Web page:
Didn’t know about this big flap? You are lucky. The story continues:
And now, Glenn Beck is adding his two cents worth. On his radio program yesterday, Beck defended the possibility that the Jesus pancake was indeed a divinely-inspired message from God.
“I’m not one that buys into the, you know, toast and the pancake and stuff like that, but I’m also not willing to reject things that people interpret as a good sign of hope…”
“I don’t want to question God,” said Beck. “I really believe we are entering a season of miracles… and I’m not going to [second?] guess on somebody else’s miracle that’s giving them peace.”
To emphasize the possibility of a miracle, Beck put an image of the face on the Shroud of Turin and a photo of the Jesus Pancake side-by-side and remarked upon the similarities, mainly “the shape of the nose.”
His co-hosts however, were unimpressed.
Wait a minute, Beck was showing the pictures on a radio show? A radio show?
From an announcement:
Pareidolia: New Works by Donald Fortescue
OPENS January 16, 6:30-8PM, Artist Reception
EXHIBITS January 16 – February 22, 2014
Oakland Art Murmur Celebration on February 7, 6-9PM
Vessel Gallery, 471 25th Street, Oakland, CA 94612, 510 893 8800
Gallery Hours: Tuesday through Saturday, 11-6PM
You are cordially invited to join us as we kick off the New Year with the new and exciting solo show “Pareidolia: New Works by Donald Fortescue.”
And then there is this:
”Pareidolia” is the psychological phenomenon whereby a vague or random stimulus (often an image or sound) is perceived as significant or having recognizable form – classical examples being seeing the “man” in the moon (or the “rabbit pounding rice” if you are Japanese), the Shroud of Turin, and the “face” in the Cydonia region of Mars.
The face on Mars (pictured)? Yes, of course. And the man in the moon. But not the Shroud of Turin, not the man on the shroud. It is ludicrous to suggest that
Is the pareidolia on the shroud? I certainly think so. It includes, in my opinion, the images of coins, lettering, flowers and plants, and the appearance of teeth. But the image[s] of the man on the shroud are not and certainly cannot be pareidolia.
Joe Marino passes along some more Jesus pareidolia from a WND article, Google photo: Jesus just spotted in sky? As Joe points out the Kit Kat photo, mentioned in the article is old stuff; see, Jesus in Toledo by way of a piece of candy in January, 2011.
Mention images of Jesus these days and the shroud gets mentioned. WND reports:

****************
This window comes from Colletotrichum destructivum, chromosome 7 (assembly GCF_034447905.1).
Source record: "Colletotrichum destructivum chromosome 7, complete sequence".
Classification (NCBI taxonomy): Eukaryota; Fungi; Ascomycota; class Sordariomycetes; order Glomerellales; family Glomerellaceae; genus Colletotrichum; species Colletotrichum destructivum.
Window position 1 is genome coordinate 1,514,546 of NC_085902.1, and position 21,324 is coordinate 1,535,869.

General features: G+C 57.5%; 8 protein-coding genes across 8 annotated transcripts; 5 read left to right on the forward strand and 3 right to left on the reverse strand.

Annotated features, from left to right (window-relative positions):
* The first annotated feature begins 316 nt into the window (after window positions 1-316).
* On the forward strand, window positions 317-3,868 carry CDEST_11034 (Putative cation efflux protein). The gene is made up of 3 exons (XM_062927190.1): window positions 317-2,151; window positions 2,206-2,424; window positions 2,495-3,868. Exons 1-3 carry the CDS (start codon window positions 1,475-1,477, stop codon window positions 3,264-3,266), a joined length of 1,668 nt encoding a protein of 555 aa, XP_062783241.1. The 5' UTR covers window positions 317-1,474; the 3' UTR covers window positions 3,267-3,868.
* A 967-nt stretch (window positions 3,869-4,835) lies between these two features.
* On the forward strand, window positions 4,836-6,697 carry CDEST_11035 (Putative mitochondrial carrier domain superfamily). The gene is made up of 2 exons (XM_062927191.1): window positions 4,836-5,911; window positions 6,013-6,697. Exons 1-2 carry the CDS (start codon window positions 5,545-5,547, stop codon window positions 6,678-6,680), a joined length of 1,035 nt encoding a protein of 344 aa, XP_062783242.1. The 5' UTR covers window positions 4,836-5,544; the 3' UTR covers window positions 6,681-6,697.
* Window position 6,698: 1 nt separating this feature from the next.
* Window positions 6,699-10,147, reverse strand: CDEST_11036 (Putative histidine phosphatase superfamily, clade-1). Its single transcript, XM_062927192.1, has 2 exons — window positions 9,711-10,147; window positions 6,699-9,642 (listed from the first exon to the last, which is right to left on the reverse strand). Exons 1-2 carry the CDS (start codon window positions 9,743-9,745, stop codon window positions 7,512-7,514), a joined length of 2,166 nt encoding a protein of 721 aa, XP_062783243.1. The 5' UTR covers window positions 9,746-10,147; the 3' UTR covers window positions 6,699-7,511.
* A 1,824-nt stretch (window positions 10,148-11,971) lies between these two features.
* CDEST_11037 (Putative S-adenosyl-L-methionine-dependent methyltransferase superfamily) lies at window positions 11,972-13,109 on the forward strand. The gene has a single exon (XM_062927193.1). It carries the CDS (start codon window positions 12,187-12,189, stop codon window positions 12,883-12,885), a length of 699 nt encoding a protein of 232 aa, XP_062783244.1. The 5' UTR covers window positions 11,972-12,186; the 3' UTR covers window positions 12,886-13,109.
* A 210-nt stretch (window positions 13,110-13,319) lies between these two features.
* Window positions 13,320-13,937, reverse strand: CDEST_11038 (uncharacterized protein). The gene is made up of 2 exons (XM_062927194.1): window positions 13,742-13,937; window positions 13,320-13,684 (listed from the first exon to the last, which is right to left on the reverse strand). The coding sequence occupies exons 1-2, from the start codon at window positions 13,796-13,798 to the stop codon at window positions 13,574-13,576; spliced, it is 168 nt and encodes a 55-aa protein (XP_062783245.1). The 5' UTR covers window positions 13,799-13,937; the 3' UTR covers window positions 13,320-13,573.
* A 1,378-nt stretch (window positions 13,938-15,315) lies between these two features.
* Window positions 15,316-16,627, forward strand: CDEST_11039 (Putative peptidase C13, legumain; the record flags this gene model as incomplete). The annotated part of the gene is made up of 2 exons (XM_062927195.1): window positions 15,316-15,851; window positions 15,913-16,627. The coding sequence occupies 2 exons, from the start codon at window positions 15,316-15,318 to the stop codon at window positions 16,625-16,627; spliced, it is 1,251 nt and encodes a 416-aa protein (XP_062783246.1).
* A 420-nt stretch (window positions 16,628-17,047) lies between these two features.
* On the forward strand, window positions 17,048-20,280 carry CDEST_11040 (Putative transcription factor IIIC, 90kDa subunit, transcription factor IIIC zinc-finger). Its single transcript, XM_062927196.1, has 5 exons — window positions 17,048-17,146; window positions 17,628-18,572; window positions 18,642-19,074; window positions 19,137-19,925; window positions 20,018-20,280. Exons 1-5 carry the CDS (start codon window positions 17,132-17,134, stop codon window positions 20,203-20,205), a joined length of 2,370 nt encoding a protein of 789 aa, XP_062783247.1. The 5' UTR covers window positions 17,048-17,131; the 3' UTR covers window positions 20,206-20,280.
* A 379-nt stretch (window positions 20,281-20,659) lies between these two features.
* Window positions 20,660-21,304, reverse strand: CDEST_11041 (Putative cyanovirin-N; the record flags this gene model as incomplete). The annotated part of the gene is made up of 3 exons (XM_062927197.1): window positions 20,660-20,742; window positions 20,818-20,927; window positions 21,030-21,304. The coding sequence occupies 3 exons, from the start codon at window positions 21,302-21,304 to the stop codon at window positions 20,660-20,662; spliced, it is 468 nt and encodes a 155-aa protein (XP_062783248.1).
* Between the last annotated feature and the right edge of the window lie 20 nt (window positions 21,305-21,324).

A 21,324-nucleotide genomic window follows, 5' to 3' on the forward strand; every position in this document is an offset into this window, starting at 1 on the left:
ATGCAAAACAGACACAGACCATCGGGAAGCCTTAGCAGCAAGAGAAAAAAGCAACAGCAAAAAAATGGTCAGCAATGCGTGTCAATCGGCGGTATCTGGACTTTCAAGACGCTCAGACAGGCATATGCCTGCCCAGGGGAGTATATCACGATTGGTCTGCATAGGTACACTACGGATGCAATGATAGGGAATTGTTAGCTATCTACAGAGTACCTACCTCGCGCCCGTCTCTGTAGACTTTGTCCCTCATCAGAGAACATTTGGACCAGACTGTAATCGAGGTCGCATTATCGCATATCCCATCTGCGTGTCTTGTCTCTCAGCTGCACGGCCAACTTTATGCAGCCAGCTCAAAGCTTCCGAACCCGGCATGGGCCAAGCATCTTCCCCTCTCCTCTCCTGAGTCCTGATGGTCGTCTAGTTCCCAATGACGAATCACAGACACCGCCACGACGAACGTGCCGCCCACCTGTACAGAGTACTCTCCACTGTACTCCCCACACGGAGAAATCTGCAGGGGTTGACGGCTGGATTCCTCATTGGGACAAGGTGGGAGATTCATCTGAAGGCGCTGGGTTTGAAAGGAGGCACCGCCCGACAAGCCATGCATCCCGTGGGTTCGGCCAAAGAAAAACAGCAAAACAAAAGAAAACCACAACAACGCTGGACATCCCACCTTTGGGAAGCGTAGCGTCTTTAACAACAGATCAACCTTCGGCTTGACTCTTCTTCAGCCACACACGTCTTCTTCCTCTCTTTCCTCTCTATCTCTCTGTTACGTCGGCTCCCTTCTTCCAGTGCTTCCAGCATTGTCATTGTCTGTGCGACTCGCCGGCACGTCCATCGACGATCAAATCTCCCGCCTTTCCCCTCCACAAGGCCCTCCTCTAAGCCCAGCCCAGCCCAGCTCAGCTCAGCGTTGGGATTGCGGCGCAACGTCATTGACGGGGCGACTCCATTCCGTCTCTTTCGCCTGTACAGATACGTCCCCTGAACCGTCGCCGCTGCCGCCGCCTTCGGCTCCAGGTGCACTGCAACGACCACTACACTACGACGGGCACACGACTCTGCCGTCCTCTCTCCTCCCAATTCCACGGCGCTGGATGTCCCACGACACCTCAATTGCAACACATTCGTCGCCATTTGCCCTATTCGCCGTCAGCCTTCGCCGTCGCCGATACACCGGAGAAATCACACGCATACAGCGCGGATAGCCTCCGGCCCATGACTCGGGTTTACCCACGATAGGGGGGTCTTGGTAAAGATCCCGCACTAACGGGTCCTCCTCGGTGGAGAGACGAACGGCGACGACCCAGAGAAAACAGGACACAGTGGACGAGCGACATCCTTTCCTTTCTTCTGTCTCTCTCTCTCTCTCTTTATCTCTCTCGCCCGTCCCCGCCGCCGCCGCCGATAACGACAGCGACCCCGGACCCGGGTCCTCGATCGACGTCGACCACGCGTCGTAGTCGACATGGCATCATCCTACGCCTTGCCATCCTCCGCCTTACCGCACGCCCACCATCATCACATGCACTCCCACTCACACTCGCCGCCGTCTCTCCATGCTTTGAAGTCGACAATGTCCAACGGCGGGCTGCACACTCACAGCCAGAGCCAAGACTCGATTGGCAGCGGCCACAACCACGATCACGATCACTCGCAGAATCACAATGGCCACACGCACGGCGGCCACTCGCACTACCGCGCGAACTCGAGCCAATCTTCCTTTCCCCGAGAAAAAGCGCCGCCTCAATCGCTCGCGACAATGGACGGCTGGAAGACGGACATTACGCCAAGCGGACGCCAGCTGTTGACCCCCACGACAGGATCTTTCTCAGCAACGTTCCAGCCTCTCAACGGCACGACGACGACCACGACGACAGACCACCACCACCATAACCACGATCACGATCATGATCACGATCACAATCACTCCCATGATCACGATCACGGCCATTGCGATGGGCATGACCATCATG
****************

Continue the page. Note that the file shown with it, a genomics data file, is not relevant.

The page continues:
Dr. Paul Lakeland, director of the Center for Catholic Studies at Fairfield University, says visualizing the Creator of all things in everyday objects has become a way for people to bring their beliefs to reality, as they desperately want to see signs and wonders.
“Everyone’s religious life is connected to their imagination,” Lakeland told the Hour. “But I’ve seen this before. Someone has a bagel that looks like it has an image of the Virgin Mary on it … I do scoff at the sort of thing, but it doesn’t do anyone harm. However, they (the McCaffreys) shouldn’t have people line up at their home to see the ink blot.”
He indicated the Catholic Church often downplays any credence to similar sightings.
“There is a reason to be a bit skeptical because there are very few (images) that have seen the level of credibility as say, the Shroud of Turin,” Lakeland said. “But, it’s all in the eye of the beholder.”
Pareidolia is a big deal when it comes to things some claim to see on the shroud like coins, flowers and inscriptions.
The Phoenix Pareidolia: But the most famous apparition of Jesus is the Shroud of Turin – a piece of 14th century linen
Are we talking about a 14th century apparition, or what? Leave it to The Sun:
A FLOOR tile said to feature an image of Jesus Christ on its surface has seen visitors flock to an American airport.
The apparition in Terminal 3 of the busy transport hub in Phoenix, Arizona, has disciples returning regularly to marvel at its resemblance to the son of God.
Unemployed dental hygienist Becky Martin — who has been to visit the site every day for the last TWO WEEKS — told Phoenix New Times: “It’s definitely Our Lord Jesus Christ.
“He appears to us from time to time in ordinary places, to remind us that He is here with us always, being our spiritual guide.”
And when Becky was asked whether it might be easier for Him to just send a telegram, she replied: “No, if He did everyone would just think it was a fake.
[ . . . ]
Catholic priest Father John Shelter warned believers against getting too carried away.